To Steel or Not to Steel: Act II

Posted by Scott Reeve on November 02, 2015

To steel or not to steel - that is still the question.

We always say "to steel," at least when designing FRP bridges and considering the high structural loads of infrastructure applications. Our FRP products include embedded steel sections to handle concentrated loads, especially at high load attachment points. FRP structures are highly effective when it comes to uniform loads and distributing loads among the rest of the structure. FRP’s high strength properties are comparable to steel, and FRP can be tailored for primary load directions. However, attachment points where loads are introduced or reacted require the mechanical properties of bearing strength and thread strength. In short - steel. 

Using steel inside the FRP structure distributes concentrated load to the surrounding FRP panel. In FiberSPAN decking, any site that involves bolted load transfer uses steel. This includes connections to the superstructure; rail posts, lamp posts and expansion joints. As part of the layup process, steel sections are primed to promote chemical bonding of the resin to the steel during the molding process. As fiberglass fabric and internal core are laid up in the molding tool, steel sections are included where connections will be located. Steel sections can be plate, angles or box tubing depending on load type and magnitude. The FRP panel houses the steel to maximize load distribution from steel to FRP and protect the metal from corrosion.

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One example is the steel plates that are located inside the bottom facesheet of the decking to connect the deck to the superstructure. Holes are drilled and tapped into the fiberglass and steel plate following molding. When the deck is installed, clips are bolted to the superstructure by engaging these holes.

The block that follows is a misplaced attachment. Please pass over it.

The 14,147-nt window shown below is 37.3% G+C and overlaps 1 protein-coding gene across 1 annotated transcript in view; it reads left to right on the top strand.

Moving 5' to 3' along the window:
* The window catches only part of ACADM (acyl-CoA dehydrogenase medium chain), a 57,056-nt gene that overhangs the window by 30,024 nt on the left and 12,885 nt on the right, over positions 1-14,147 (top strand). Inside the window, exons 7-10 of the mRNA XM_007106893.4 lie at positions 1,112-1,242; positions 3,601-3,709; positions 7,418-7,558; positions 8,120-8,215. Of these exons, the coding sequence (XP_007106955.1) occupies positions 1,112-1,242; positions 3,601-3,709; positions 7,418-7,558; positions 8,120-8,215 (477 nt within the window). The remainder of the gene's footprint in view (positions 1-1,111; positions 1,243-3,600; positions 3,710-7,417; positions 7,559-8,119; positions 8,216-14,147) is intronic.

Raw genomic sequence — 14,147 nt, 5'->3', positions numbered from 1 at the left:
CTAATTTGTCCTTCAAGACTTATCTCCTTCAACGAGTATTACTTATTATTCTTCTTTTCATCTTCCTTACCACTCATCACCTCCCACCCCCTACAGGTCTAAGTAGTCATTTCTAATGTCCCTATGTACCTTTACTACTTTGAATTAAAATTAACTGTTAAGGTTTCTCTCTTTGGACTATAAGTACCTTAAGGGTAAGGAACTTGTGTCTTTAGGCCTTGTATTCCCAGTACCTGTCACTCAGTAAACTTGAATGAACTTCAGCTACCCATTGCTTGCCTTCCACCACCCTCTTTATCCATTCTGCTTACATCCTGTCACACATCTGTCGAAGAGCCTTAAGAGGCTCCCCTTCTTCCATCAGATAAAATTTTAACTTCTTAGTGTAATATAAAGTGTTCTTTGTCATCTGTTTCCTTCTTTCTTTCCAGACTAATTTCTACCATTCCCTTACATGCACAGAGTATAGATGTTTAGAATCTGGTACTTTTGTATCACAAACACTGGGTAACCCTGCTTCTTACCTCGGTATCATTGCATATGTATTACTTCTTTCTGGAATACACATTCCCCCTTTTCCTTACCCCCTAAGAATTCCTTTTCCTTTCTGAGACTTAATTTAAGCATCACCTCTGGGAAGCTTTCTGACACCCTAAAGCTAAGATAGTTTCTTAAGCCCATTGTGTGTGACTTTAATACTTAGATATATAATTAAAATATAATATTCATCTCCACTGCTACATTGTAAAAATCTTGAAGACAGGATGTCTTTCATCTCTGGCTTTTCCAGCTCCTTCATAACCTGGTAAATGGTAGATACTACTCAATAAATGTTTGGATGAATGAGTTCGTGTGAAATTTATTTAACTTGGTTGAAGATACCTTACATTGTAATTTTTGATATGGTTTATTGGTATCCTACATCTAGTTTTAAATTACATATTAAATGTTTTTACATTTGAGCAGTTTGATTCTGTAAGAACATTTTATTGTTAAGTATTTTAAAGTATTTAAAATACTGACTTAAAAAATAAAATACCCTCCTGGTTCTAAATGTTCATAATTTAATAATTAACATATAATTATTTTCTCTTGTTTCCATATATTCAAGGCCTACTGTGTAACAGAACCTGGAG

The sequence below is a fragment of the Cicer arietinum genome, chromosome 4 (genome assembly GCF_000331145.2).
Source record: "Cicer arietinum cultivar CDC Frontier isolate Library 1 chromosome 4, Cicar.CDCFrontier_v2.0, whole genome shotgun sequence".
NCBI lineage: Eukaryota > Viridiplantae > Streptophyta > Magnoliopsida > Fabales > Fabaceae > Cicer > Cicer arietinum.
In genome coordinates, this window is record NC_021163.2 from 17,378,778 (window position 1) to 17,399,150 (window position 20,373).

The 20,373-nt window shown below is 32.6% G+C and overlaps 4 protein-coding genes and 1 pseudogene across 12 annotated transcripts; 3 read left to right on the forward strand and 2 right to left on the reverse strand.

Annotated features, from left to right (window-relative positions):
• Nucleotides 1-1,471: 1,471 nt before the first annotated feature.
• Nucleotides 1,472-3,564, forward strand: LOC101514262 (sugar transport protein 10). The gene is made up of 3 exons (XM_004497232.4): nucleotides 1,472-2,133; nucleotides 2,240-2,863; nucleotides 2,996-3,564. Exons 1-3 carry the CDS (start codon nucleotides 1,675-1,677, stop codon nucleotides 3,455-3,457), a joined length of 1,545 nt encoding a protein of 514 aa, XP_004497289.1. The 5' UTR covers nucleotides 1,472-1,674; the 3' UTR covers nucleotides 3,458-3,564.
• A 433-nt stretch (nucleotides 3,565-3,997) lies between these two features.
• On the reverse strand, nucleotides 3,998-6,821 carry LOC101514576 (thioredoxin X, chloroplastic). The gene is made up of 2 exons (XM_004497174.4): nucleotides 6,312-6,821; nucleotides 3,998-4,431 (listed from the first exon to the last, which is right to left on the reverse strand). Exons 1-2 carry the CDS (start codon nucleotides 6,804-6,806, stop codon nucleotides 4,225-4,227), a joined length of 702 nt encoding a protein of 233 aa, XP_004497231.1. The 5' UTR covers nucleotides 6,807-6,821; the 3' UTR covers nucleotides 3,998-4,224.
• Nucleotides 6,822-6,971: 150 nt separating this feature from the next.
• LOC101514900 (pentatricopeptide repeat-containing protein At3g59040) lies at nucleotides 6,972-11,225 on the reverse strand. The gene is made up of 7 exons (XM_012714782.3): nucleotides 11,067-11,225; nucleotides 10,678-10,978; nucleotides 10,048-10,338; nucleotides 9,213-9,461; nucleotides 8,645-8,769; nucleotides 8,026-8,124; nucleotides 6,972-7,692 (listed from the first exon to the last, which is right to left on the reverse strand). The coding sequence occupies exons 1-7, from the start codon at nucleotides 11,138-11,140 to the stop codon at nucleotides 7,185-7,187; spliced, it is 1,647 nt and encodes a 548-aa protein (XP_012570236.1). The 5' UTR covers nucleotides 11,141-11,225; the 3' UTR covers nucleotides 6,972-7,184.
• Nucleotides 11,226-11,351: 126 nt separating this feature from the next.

A second example are rail posts. Generally, a substantial amount of load needs to be reacted at the post attachments, especially for vehicle bridges. The FRP facehseet does not have the bearing strength, thread strength or moment capacity for these loads. So, a steel box tube replaces the internal core. The tube section easily handles the bolt loads and the section transfers the loads to the FRP facesheets and core.  The tube size and length is determined by the amount of load to be sheared into the FRP. 

A final example is the top corner of the deck panel at the ends of the bridge span. When trucks enter the bridge, they can impact the end panel hard. To prevent damage to the FRP over time, a steel angle is embedded at the panel corner with one leg under the top surface and one leg under the vertical edge.

Designers don't have to choose between FRP and steel, as they can incorporate the best of both materials.

FiberSPAN Pedestrian Bridges

Topics: FRP bridge deck, steel bridge, steel

Scott Reeve

AboutScott Reeve

Scott does Business Development for Creative Composites Group. For over 35 years, he has developed new applications using FRP composites; especially in the infrastructure sector. In 2005, he founded Composite Advantage, which is now part of CCG.

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